Fantasy And Confession In Zacharias's The Turn Of The Screw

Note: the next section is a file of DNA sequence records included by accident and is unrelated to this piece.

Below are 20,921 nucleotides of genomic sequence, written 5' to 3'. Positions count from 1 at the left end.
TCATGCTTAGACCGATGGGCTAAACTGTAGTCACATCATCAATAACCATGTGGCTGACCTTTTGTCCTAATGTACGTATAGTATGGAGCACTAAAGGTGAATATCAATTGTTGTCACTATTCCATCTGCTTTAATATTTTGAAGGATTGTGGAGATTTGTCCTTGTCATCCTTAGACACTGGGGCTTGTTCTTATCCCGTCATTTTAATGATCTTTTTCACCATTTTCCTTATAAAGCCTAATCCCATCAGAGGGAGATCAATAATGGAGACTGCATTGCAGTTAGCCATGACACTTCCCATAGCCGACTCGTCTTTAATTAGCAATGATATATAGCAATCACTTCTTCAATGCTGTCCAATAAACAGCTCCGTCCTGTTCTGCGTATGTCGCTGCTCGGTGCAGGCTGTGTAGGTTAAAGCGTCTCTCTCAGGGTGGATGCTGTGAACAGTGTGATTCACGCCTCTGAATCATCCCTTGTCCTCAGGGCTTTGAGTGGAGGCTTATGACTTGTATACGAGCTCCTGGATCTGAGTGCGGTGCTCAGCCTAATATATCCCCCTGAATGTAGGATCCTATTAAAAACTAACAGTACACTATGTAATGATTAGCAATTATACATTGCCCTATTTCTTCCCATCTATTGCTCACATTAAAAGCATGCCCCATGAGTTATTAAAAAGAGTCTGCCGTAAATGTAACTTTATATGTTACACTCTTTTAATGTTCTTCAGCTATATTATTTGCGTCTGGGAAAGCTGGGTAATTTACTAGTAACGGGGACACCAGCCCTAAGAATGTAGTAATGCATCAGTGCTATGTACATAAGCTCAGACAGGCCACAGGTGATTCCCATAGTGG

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Zacharias’s “The Extraordinary Flight of heroism the occasion demanded of me.’: Fantasy and Confession in The Turn of the Screw” describes the actions and the apparitions in the novella as a part of the governess’s anxieties and how they are the symbol which resemble the execution of her job. The readers first get an understanding of how fantasy is her coping mechanism when she first has troubles dealing with the job. As Zacharias puts it, “the fantasy relieves the anxiety she feels from feelings of inadequacy for the very fulfillment of the master’s expectations” (321). Zacharias then moves the audience towards the fact that the fantasy can also be the cause for anxiety, which is the intriguing aspect I would like to focus on. The article on the fantasy within the novella reveals the debate of the governess’s mental state during her time with the children. The debacle that can be depicted within the work can be surrounded through the idea that her fantasies represent the point in which she is at her most anxious. When her anxiety reaches a certain peak, the ghost then appears. This can especially be seen just before the first sighting, when she says, “I was giving pleasure-if he ever thought of it! - to the person to whose pressure I had yielded” (38). The pressure she is experiencing allows her mental state to bring out the fantasy aspect of the apparition. Using Zacharias’s article, the audience can see the fantasy is a mechanism that is used by the governess and

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